The problem of session state is a significant one for Web projects on numerous platforms. Microsoft’s Windows DNA platform is notorious for its poor handling of session values. Scalability problems abound, as session state cannot be handled from machine to machine and calls to recover session values incur massive overhead. Here’s how I handled sessions in the development of Unbound, a turn-based strategic simulation game played over the Internet.

One solution for most developers is to build a simple session-state manager from scratch as part of the project code. This way, developers can track only what is needed, a strategy that will improve performance. In Unbound, I need only to track the authenticated user. I will look up the rest as needed.

I created a state-management strategy that:

  • ·        Creates a record with a global identifier every time a user logs on.
  • ·        Updates the record every time a user calls a page.
  • ·        Allows every page the use of the validated userID.
  • ·        Erases the record after a period of time.

Keys to the state
The key to good state management on the Web is the proper division of labor between the SQL Server, COM+, and IIS. The layers involved include:

Data access layer
SQL Server will serve its normal role as a database management system. We can schedule a SQL Job to remove rows as they expire, using the Delete stored procedure. The simple table looks like this:
tblState { userKey (GUID), userID(int), updateTime(datetime) }

We’ll build four stored procedures that will be abstracted by four methods in our COM+ object. These procedures will allow us to AddNew state rows, Update them, Delete them, and GetByKey. The userKey field is the table identity and creates its own GUID automatically, so in general, the AddNew, Update, and Delete stored procedures are fairly standard. The GetByKey stored procedure should accept a GUID and return a recordset containing a single row of the state table.

Business logic layer
The COM+ component is acting almost as a data layer component in this scenario. In this way, we avoid the mistake that I believe Microsoft made—having the component layer actually do too much work. Our single clsState class will do nothing more than encapsulate the four stored procedures we discussed above. The majority of the business logic will be accomplished in the ASP code that we’ll include on every page, with one exception. Since we aren’t having SQL Server remove expired sessions, we’ll have the component take care of it.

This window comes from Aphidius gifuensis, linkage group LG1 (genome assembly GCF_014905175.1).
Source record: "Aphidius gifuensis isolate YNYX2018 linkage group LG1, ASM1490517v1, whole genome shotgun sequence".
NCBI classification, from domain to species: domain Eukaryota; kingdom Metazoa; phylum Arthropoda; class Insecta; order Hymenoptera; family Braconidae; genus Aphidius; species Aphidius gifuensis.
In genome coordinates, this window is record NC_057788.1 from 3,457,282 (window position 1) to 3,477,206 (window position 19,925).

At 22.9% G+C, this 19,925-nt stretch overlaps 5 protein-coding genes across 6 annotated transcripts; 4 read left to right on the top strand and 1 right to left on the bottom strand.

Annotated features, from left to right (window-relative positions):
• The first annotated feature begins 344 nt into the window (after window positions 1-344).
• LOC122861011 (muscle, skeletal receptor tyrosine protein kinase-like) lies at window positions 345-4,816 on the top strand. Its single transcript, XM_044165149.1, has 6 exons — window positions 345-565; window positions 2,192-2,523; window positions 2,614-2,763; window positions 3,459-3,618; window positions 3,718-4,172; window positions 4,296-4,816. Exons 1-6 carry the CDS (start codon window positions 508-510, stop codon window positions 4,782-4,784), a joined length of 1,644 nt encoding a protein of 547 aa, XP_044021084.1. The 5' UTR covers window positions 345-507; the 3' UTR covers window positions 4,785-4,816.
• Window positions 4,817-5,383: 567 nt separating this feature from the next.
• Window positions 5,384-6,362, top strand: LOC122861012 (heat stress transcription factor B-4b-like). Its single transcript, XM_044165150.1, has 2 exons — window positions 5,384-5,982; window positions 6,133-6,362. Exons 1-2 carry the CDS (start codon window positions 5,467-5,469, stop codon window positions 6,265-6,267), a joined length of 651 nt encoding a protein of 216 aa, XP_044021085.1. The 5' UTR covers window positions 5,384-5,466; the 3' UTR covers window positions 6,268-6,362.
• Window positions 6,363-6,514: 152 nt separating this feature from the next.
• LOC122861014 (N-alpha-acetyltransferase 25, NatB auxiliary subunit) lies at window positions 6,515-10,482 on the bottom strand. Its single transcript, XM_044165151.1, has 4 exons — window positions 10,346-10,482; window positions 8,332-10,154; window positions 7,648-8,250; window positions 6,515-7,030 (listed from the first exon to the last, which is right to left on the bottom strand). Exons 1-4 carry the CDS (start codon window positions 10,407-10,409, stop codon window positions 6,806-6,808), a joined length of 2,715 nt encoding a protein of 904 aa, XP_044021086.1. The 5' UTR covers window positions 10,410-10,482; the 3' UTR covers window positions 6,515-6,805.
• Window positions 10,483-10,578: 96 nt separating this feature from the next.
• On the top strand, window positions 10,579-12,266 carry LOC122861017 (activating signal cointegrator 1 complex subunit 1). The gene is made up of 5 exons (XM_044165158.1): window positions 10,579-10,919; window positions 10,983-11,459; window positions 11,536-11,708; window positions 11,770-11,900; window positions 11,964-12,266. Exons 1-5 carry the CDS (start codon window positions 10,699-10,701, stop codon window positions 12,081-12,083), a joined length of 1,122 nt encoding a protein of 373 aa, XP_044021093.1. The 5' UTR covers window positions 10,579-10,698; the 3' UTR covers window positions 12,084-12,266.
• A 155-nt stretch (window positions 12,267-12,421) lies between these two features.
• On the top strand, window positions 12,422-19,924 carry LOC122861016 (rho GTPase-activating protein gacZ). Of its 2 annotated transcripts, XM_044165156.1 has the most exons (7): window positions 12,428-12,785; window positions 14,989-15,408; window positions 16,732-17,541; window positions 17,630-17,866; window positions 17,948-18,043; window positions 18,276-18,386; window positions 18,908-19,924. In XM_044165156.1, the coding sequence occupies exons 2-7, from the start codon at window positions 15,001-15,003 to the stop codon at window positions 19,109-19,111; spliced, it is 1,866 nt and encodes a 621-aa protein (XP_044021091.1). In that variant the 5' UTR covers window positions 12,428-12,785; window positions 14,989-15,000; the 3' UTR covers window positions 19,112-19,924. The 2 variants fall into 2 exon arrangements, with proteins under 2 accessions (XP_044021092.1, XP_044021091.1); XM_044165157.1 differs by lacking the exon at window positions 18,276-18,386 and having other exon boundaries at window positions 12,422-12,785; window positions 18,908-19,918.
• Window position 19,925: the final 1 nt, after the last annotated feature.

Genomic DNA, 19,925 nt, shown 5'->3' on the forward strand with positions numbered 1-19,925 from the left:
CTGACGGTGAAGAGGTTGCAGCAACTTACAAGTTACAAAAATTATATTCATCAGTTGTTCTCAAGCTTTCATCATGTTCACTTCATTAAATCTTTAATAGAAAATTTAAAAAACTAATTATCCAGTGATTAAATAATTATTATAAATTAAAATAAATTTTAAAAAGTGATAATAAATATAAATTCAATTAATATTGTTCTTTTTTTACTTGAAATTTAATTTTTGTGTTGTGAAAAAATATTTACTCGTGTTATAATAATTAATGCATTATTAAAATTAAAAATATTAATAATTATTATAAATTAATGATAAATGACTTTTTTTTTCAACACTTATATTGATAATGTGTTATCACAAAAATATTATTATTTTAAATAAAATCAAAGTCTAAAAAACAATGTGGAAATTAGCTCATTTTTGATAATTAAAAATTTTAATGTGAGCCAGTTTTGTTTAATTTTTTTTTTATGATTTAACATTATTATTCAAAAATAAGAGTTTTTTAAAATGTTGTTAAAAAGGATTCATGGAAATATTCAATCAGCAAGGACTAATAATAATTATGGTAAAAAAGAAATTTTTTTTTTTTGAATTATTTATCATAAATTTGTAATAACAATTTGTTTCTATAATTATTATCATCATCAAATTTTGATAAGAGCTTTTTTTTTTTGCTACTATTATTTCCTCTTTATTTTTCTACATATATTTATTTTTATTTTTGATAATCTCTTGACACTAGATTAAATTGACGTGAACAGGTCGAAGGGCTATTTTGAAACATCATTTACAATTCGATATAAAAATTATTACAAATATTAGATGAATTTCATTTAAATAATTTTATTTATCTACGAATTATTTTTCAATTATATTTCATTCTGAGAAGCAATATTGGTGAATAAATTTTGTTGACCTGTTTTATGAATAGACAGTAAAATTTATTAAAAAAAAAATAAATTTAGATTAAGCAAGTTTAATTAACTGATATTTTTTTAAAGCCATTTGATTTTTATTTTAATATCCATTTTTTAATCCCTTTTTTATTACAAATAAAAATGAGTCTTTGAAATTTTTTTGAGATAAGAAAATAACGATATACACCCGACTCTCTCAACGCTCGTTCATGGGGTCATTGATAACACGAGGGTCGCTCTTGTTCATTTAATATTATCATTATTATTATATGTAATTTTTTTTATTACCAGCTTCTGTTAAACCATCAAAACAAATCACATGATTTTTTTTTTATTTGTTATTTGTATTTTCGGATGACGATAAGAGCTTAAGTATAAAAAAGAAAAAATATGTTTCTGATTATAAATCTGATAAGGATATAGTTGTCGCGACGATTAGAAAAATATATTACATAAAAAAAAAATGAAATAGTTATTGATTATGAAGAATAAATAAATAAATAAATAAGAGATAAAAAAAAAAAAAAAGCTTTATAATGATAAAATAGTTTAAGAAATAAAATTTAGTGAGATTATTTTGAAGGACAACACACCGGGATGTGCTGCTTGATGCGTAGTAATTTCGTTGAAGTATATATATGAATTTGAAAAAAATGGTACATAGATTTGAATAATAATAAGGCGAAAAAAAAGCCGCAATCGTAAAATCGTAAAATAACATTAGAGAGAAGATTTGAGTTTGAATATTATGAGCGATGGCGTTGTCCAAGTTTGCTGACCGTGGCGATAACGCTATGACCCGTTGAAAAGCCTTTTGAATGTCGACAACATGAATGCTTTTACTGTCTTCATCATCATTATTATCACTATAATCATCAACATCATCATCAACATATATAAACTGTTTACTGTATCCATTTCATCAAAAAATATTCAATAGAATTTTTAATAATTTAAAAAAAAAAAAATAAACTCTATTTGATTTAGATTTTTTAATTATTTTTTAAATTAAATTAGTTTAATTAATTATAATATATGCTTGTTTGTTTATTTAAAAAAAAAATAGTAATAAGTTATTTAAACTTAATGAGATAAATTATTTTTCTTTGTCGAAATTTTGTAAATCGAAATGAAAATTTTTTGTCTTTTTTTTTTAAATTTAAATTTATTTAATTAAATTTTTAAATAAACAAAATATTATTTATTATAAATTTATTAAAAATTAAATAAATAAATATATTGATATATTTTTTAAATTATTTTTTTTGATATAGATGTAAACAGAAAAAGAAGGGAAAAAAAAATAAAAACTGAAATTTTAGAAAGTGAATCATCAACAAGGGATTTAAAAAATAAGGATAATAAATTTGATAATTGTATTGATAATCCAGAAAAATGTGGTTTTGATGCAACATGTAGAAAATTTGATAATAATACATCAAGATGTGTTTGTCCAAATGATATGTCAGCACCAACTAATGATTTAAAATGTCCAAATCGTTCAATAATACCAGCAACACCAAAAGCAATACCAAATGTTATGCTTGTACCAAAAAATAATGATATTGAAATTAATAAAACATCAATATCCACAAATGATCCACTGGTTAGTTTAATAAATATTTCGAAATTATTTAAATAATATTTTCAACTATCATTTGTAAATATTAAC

On the GetByKey method, the component will call its related stored procedure and receive a recordset. If the recordcount is zero, the user should be redirected to the login page, handled by IIS. If the record comes back and the date is older than an hour, the record should be deleted with the Delete method and the user should be treated as if there was never a session.

Presentation layer
The IIS layer does most of the work in this example. In fact, our header code that we included on every secure page will sponsor three of the four original goals of our application. 

First, at the top of each page, we’ll call the GetByKey method. This method calls the GetByKey stored procedure, using the GUID stored in a cookie by a previously accessed page. If there is no GUID, or the recordset comes back with no records, this means that the user hasn’t been authenticated. The user must be directed to the login page to get a new GUID.

Second, we need to store the GUID in a cookie with a common name, overwriting any previous record, and store the userID in a page level variable. This is in case users got a new GUID by logging in again and we need to erase a previous record. The userID will only be good for the life of the page. We won’t store the userID in the HTML file, only the server script, so that the user doesn’t have access to the userID.

Finally, we need to update the user’s row in the state table by calling the Update method in the COM component. If the user is authenticated, meaning a recordset with one record was returned, we pass in the GUID and the userID with the current datetime. This will prevent the SQL Job from deleting the record on its regular delete pass.

The pseudocode for the file included on every secure page is shown in Listing A.

Finishing up
Though Unbound is an application using Windows DNA, the concepts presented here are usable with any architecture, which is one of the reasons for presenting the pseudocode. Although the .Net Framework includes a fairly solid state-management system, the concept presented here will work just as well. PHP with COM, or JSP with EJB, could also use a system like this.

The next likely step for most programmers will be to set up a system to use the userID on all pages. If you want to customize each page, simply look up the name from the user table using the userID. We could also check the role of the user in the same table and assure the user has permission to view the requested page, or you could customize the menu. There are numerous potential uses for this.